Doom Patrol (TV series)

Doom Patrol is an American web television series based on the DC Comics superhero team of the same name that premiered on February 15, 2019, on DC Universe. It is a spin-off of Titans, with April Bowlby, Brendan Fraser, and Matt Bomer reprising their roles, as well as Diane Guerrero, Alan Tudyk, Joivan Wade and Timothy Dalton joining the cast. Filming began in Georgia in late August 2018, and the first season is expected to consist of 15 episodes.


Elasti-Girl (also known as Elasti-Woman) is a fictional comic book superheroine appearing in books published by DC Comics, primarily as a member of the Doom Patrol. Created by writer Arnold Drake and artist Bruno Premiani, the character first appeared in My Greatest Adventure #80 (June 1963).

Elasti-Girl has appeared in numerous cartoon television shows and films. Rita Farr made her first live-action appearance as a guest star on the DC Universe series, Titans, played by April Bowlby. She is also a main cast member on its sister series, Doom Patrol.

George Bowlby

Doctor George Herbert Bowlby (July 16, 1865 – November 10, 1916) was a physician and politician in Ontario, Canada. He served as mayor of Berlin in 1901. Bowlby was the first person born in Berlin to become its mayor.The son of David Sovereign Bowlby and Martha Esther Murphy, he was born in Berlin (later Kitchener). He was educated there, at St. Jerome's College and at Toronto University, where he earned a degree in medicine Bowlby subsequently became a member of the Royal College of Surgeons in London and was also licensed to practice by the Royal College of Physicians.In 1894, he married Blanche Alexandrine "Adine" Seagram, daughter of Joseph Emm Seagram.During World War I, he served in the Army Medical Corps of the Canadian Expeditionary Force, later becoming assistant director of Medical Services with the rank of Captain. Bowlby died in England in November 1916, aged 51, after falling off a cliff near a military hospital in Bath, Somerset, and was cremated at Golders Green Crematorium in London. His widow died from injuries sustained in a car crash two years later.His uncle Ward Hamilton Bowlby had served as reeve of Berlin. His nephew William Pope Clement later served as mayor of Kitchener.

Henry Bowlby

Henry Bond Bowlby (23 August 1823 – 27 August 1894) was an English churchman, the Bishop of Coventry (a suffragan bishop in the Diocese of Worcester) from 1891 until 1894.

History of attachment theory

Attachment theory, originating in the work of John Bowlby, is a psychological, evolutionary and ethological theory that provides a descriptive and explanatory framework for understanding interpersonal relationships between human beings.

In order to formulate a comprehensive theory of the nature of early attachments, Bowlby explored a range of fields including evolution by natural selection, object relations theory (psychoanalysis), control systems theory, evolutionary biology and the fields of ethology and cognitive psychology. There were some preliminary papers from 1958 onwards but the full theory is published in the trilogy Attachment and Loss, 1969- 82. Although in the early days Bowlby was criticised by academic psychologists and ostracised by the psychoanalytic community, attachment theory has become the dominant approach to understanding early social development and given rise to a great surge of empirical research into the formation of children's close relationships.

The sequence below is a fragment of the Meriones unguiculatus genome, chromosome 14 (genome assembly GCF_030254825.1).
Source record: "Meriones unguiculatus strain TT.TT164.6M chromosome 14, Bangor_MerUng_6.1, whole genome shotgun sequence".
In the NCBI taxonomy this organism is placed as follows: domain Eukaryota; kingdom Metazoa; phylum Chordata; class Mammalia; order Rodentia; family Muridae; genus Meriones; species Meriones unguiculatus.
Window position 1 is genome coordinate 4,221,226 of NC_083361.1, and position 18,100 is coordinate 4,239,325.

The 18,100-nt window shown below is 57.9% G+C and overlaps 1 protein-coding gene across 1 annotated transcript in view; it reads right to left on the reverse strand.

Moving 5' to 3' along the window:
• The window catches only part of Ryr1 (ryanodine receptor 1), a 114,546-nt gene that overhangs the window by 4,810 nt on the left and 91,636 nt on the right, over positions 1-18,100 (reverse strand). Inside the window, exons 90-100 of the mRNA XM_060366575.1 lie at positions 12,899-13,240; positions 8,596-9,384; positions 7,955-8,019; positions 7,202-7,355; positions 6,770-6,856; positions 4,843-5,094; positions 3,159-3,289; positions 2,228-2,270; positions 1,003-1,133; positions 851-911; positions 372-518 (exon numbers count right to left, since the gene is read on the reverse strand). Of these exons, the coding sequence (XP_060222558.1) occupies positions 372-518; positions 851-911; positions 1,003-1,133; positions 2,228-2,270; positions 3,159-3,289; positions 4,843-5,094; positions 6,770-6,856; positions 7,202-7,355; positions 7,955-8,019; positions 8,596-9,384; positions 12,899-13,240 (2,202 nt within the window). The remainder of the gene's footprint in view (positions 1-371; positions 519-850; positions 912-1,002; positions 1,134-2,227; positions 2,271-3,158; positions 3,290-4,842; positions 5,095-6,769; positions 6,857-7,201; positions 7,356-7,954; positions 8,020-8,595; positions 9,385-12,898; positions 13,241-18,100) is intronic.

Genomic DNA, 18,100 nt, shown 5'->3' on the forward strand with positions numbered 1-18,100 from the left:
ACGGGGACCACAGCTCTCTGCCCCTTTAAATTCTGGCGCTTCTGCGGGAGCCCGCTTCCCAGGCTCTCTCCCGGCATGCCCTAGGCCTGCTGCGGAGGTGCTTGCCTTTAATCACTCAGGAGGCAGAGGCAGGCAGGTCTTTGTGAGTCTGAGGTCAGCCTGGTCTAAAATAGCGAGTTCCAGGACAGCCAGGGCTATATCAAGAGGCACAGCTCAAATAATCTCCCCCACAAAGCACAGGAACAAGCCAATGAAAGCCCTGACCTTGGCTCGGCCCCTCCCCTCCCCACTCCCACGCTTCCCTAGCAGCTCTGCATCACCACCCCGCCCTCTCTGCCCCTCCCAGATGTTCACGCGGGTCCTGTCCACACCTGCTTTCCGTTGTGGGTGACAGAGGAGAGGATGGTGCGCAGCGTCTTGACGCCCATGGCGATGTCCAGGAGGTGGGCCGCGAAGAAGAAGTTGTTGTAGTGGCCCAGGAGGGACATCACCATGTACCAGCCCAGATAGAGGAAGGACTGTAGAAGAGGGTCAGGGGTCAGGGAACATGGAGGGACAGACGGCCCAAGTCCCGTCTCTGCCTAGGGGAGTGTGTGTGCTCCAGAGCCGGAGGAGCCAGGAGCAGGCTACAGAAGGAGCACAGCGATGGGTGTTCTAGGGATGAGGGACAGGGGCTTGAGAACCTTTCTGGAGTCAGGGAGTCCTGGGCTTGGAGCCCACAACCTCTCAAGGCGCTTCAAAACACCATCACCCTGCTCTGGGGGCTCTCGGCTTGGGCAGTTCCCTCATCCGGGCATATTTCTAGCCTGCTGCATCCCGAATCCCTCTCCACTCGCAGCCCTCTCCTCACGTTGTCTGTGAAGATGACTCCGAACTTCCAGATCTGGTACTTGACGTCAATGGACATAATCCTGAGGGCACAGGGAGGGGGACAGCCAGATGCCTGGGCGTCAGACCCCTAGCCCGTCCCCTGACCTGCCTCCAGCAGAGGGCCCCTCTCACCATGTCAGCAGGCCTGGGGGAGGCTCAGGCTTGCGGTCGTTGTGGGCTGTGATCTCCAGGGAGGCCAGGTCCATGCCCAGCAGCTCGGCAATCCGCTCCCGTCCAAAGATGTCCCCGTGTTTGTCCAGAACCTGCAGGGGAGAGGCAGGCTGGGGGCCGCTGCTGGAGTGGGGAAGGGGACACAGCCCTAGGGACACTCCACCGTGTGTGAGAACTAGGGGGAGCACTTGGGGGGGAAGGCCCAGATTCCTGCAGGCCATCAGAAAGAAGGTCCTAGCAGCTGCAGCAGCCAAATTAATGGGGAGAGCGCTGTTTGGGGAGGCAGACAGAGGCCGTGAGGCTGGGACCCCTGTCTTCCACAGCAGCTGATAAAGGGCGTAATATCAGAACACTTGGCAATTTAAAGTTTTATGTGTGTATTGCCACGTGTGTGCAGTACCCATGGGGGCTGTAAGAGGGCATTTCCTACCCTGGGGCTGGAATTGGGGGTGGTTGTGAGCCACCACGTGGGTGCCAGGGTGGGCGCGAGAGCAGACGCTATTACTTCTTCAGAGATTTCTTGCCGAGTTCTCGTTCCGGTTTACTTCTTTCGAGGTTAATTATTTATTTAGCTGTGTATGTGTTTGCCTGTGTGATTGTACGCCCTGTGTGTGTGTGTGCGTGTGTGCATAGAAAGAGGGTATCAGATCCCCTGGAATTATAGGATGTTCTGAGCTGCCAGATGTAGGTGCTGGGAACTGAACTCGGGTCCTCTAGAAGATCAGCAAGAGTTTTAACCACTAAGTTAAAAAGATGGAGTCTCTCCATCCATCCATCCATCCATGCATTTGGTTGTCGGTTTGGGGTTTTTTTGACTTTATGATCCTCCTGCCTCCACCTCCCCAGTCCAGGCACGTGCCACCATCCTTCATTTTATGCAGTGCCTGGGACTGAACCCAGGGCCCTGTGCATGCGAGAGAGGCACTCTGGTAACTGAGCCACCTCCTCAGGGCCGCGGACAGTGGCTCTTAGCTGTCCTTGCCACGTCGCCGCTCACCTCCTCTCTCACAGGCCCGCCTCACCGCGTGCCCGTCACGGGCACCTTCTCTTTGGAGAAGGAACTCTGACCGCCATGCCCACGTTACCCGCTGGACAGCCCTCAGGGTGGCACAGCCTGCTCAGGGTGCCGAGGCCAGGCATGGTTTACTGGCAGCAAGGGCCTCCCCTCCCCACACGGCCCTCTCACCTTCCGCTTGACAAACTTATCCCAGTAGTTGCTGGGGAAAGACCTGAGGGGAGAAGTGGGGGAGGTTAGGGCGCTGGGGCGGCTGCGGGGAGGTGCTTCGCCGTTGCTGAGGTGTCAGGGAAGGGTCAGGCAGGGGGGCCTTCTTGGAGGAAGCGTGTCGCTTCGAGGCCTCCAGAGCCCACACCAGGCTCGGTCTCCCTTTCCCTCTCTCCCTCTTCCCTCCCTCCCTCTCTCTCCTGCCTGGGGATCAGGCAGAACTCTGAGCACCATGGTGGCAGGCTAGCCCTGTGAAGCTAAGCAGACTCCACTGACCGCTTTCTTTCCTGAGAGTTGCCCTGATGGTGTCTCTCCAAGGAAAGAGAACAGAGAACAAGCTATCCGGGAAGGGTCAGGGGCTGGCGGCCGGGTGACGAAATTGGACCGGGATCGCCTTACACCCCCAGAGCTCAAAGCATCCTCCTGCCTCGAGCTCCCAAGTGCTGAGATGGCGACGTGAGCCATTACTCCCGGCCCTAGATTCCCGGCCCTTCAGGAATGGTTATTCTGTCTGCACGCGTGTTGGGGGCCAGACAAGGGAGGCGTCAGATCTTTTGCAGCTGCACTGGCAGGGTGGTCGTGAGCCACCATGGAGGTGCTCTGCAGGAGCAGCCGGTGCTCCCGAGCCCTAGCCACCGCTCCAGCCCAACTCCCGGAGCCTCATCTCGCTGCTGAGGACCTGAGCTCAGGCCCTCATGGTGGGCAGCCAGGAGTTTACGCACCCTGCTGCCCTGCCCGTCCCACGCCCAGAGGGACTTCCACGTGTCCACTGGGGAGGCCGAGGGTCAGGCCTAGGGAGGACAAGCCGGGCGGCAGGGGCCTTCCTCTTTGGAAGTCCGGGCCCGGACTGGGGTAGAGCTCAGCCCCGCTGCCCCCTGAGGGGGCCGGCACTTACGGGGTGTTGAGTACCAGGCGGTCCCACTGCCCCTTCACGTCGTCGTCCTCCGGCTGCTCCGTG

John Bowlby

Edward John Mostyn Bowlby, CBE, FRCP, FRCPsych (; 26 February 1907 – 2 September 1990) was a British psychologist, psychiatrist, and psychoanalyst, notable for his interest in child development and for his pioneering work in attachment theory. A Review of General Psychology survey, published in 2002, ranked Bowlby as the 49th most cited psychologist of the 20th century.

Maternal deprivation

The term maternal deprivation is a scientific term summarising the early work of psychiatrist and psychoanalyst, John Bowlby on the effects of separating infants and young children from their mother (or mother substitute) although the effect of loss of the mother on the developing child had been considered earlier by Freud and other theorists. Bowlby's work on delinquent and affectionless children and the effects of hospital and institutional care led to his being commissioned to write the World Health Organization's report on the mental health of homeless children in post-war Europe whilst he was head of the Department for Children and Parents at the Tavistock Clinic in London after World War II. The result was the monograph Maternal Care and Mental Health published in 1951, which sets out the maternal deprivation hypothesis.Bowlby drew together such empirical evidence as existed at the time from across Europe and the US, including Spitz (1946) and Goldfarb (1943, 1945). His main conclusions, that "the infant and young child should experience a warm, intimate, and continuous relationship with his mother (or permanent mother substitute) in which both find satisfaction and enjoyment" and that not to do so might have significant and irreversible mental health consequences, were both controversial and influential. The monograph was published in 14 different languages and sold over 400,000 copies in the English version alone. Bowlby's work went beyond the suggestions of Otto Rank and Ian Suttie that mothering care was essential for development, and focused on the potential outcomes for children deprived of such care.

The 1951 WHO publication was highly influential in causing widespread changes in the practices and prevalence of institutional care for infants and children, and in changing practices relating to the stays of small children in hospitals so that parents were allowed more frequent and longer visits. Although the monograph was primarily concerned with the removal of children from their homes it was also used for political purposes to discourage women from working and leaving their children in daycare by governments concerned about maximising employment for returned and returning servicemen. The publication was also highly controversial with, amongst others, psychoanalysts, psychologists and learning theorists, and sparked significant debate and research on the issue of children's early relationships.